I just returned from a week at the Frederick Buechner Writer’s Workshop in Princeton, New Jersey. Buechner has always been a model for me, an author who expresses the essentials of faith in beautifully crafted prose, creating new forms as he writes. Spending a week with other presenters and prospective writers got me thinking about why I write.
Not long ago I received a letter from Indonesia written in fractured English:
“I been reading your book The Jesus I Never Knew. These truly a blessing. I read them three times. many times i couldn’t sleep at night thinking what you wrote. Your book help me see Jesus not only a person who lived and died on earth 2000 ago, but also a real person that risen 2000 ago that still reacheable until today.”
Whenever I get such a letter, I give thanks for the privilege of working with words and for the unlikely linkages they make possible. I know no more isolated occupation than writing. “We read to know that we’re not alone,” said one of the students tutored by C. S. Lewis in the movie Shadowlands. Yes, and we write in desperate hope that we’re not alone, hoping that the sometimes-tedious tasks of researching, composing, and polishing words will eventually become a virtual chain that links us to others.
Writing has afforded a way for me to work out my faith, word by word. As a journalist I sought out people I could learn from, people who ultimately pointed me toward the Jesus way (I wrote about some of them, including Frederick Buechner, in Soul Survivor). And to my astonishment God eventually began to use my own words to encourage others in their faith.
A woman in Lebanon told me how much my book Disappointment with God meant to her. She read it a few pages a night in the midst of the civil war there, descending thirteen flights of stairs in a darkened stairway to a bomb shelter underground and reading by the light of a kerosene lamp. Another woman in Beirut wrote that my book What’s So Amazing About Grace? helped her have a better attitude toward the P.L.O. guerrillas who had commandeered her apartment. I read such letters and think to myself, I really had in mind a chronic illness not a civil war, and neighbors who play loud music not guerrillas who move in uninvited. Again and again God has surprised me by using words written with mixed motives by my impure self to bear fruit in ways I never could have imagined.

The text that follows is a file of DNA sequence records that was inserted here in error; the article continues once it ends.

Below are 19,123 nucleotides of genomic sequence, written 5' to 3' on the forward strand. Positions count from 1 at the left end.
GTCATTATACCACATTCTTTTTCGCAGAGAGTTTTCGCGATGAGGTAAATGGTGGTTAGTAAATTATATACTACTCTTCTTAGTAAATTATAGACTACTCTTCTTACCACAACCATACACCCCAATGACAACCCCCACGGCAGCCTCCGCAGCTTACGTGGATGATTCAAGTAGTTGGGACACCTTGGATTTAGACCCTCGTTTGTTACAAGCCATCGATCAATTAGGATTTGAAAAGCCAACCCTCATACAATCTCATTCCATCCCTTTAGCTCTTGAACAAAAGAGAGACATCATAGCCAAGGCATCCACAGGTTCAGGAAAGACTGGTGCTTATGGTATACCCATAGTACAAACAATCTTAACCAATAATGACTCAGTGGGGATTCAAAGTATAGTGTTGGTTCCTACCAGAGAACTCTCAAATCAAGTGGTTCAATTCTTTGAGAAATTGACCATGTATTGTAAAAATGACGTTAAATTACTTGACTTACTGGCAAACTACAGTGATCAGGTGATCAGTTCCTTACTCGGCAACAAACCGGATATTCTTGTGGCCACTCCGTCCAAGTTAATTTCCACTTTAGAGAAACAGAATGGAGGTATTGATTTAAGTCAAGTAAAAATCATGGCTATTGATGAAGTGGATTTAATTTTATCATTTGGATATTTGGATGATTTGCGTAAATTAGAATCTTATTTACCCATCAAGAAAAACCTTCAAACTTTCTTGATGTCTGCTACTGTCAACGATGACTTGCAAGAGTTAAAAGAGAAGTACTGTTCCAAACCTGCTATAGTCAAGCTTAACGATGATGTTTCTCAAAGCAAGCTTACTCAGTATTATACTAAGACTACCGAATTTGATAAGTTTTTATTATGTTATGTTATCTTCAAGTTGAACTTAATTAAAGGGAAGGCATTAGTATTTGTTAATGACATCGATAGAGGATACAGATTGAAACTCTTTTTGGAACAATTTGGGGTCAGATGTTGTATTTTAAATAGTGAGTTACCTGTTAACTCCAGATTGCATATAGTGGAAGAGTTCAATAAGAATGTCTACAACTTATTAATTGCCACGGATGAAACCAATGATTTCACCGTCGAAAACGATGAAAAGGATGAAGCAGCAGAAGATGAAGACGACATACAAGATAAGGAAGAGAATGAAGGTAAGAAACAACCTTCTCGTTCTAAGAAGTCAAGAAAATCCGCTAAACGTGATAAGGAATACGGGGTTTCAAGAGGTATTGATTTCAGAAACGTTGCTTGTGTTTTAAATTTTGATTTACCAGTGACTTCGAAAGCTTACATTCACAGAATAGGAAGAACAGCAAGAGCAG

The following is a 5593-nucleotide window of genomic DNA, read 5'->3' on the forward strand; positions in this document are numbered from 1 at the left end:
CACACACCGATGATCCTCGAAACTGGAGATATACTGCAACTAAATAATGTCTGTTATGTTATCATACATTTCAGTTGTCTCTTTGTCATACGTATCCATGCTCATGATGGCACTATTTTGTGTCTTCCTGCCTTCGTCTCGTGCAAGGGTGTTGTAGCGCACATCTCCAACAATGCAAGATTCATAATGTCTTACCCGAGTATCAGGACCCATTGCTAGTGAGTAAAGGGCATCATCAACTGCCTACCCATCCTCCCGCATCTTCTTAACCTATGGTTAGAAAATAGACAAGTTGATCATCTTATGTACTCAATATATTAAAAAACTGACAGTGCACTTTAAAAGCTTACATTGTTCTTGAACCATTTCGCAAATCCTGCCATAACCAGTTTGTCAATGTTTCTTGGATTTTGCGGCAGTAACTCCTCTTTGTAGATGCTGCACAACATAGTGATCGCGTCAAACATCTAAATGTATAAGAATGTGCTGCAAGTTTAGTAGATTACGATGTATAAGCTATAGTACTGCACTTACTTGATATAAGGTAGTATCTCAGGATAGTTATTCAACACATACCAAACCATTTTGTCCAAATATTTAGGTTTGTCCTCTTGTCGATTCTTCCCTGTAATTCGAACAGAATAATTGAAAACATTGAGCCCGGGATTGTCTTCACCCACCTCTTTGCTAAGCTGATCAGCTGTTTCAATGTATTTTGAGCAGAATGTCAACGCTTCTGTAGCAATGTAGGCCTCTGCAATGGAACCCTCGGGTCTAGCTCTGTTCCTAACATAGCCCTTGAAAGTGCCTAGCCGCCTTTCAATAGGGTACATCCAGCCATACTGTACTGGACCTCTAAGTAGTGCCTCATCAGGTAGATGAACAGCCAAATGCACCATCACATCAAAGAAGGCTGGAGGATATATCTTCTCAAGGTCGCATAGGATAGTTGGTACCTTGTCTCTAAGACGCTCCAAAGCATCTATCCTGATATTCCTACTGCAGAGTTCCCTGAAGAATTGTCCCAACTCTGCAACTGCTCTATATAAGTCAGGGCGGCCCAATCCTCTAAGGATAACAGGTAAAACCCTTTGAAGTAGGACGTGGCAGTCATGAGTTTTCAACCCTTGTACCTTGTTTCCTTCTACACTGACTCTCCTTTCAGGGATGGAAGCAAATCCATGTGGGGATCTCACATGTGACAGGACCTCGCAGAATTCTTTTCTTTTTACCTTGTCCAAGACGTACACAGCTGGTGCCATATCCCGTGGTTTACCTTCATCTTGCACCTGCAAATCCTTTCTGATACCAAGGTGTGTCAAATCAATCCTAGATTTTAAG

I have an entire bookcase devoted to copies of my books published in foreign languages. I used to worry about how my words would relate to other cultures. As I travel internationally, though, I realize that we human beings are alike. We face the same basic issues: growing up, sex drives, temptation, romance, ambition, money, children, illness, death. We wonder how a God who created the universe can care about our petty problems, and why God’s intervention on earth seems so unpredictable and sporadic. We wonder about right and wrong, life and afterlife, pleasure and pain. Though they manifest themselves in different ways, at heart the same realities confront us all, no matter the culture we live in, and we writers simply try to tell the truth about those realities.
Words have a way of penetrating barriers. Think, say, of when a Jehovah’s Witness missionary knocks on your door: immediately defenses go up. But printed words are far less threatening. Someone in Indonesia can pick up a book about Jesus and decide to read it, confident that if she finds it unconvincing, she can simply put it down. Words literally saved my faith. When professors and pastors didn’t know answers to crucial questions, I could find them in authors such as C. S. Lewis and G. K. Chesterton—and, of course, Frederick Buechner.
God forbade “graven images,” which can overwhelm and dominate, like an idol. Instead, God approaches us in the most freedom-enhancing way imaginable: through words. John’s Gospel settled on the title the Word for the clearest revelation of God’s own self.
Modern society keeps drifting away from words, relying instead on images and graphics. There’s even an emoji Bible that translates verses into emoticons (http://www.bibleemoji.com/). I won’t make that shift. I’m sticking with words.